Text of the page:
16 June 2012

Cooking in summer. An utterly philosophical essay on the idea behind this blog

Sorry for the lack of updates during the past month. It's not like I've been particularily busy, I just haven't really felt like blogging in a while. Beats me why.

Also, I haven't made anything special for a while now. Summer (or something that, apart from the temperature, very closely resembles summer) has officially arrived and neither the weather nor the stuff in the grocery store makes me particularily desirous of spending hours in the kitchen preparing a meal. And I don't mean this in a bad way: All the spring/summer veggies and fruits look and smell so amazing that all I'd like to do with them is tossing them together in a bowl and eating them right away. No frying or glazing or pureeing (is that even spelled correctly?) or drowning them in fancy cream sauces. Just steamed asparagus with an egg, a simple, fresh radish salad or nectarine with a splash of yogurt. 
Long story short: All I eat at the moment are simple, effortless, basic dishes with no cooking magic involved, and I just didn't feel like any of them was worth a blog post because they're so, well, simple. But, on second thoughts, why does simplicity make them unworthy of a blog post? Because a food blog should only consist of surprising, new stuff? Well, it got me thinking about what kind of cooking I actually want to promote with this blog. I mean, there's a hell of a lot of food blogs out on the internet and most of them have a very decided philosophy. They're about fancy cooking or unusual, creative cooking, traditional cooking, healthy, vegetarian, vegan, protein-rich, low-carb, sugary, child-friendly cooking. Whatever kind of cooking you can think of, I'm pretty damn sure there's a food blog for it.
But me? I don't know. I like fancy food, I like creative cooking, I like unusual ingredients but that doesn't mean I need or even want to use them every time I cook. In fact I don't. And the longer I thought about it, the more I became aware of the fact that the simplicity of cooking is the message I want to get across. Eating right and good and healthy doesn't mean that you have to spend all your money on groceries, fancy spices and expensive kitchen equipment. Neither does it mean that you have to spend hours in the kitchen to prepare a good meal nor that only non-standard combinations of ingredients can make a good meal.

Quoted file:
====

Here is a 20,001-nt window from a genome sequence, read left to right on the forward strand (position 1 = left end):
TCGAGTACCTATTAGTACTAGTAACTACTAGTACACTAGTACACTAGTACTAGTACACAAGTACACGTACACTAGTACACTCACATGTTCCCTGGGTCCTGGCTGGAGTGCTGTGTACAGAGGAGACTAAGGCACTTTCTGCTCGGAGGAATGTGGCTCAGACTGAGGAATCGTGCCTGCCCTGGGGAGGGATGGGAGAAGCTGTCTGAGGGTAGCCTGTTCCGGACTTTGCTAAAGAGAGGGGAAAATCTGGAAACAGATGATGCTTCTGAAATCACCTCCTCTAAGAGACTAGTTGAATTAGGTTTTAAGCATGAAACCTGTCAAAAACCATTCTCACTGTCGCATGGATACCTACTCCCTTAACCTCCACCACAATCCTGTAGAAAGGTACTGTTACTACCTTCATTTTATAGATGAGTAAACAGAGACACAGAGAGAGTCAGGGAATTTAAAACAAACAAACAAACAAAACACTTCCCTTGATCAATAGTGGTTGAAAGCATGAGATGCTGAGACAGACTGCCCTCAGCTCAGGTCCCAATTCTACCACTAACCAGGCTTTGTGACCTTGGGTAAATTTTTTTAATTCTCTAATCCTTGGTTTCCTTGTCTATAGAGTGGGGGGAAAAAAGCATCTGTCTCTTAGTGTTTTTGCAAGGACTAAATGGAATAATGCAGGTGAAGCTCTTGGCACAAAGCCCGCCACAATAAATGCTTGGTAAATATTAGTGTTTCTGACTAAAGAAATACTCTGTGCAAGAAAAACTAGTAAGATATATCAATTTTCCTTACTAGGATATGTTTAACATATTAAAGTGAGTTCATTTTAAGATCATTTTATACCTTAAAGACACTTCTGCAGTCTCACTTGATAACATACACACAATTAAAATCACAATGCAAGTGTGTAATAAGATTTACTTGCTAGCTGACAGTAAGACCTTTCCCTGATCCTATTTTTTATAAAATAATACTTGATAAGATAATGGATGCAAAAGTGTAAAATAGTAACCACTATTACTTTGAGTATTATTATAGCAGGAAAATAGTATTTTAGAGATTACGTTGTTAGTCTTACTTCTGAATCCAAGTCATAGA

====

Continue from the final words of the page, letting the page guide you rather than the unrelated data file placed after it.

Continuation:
I could write another essay about the importance of food for our bodies but I'm guessing that most of you know the gist anyway, so basically: You are what you eat. And if you are what you eat, then I only wanna eat the good stuff. (To quote Remmy from Ratatouille). With "good stuff" not referring to sugar, pizza, chocolate and beer but healthy stuff. Fruits. Veggies. Whole grains.
So, back to my basic message: I want to make this blog about healthy eating that isn't expensive, doesn't take hours of preparation and includes the occasionally sweet treat that my humble self wouldn't be able to live without.

Here's to simple cooking! (And now good night.)

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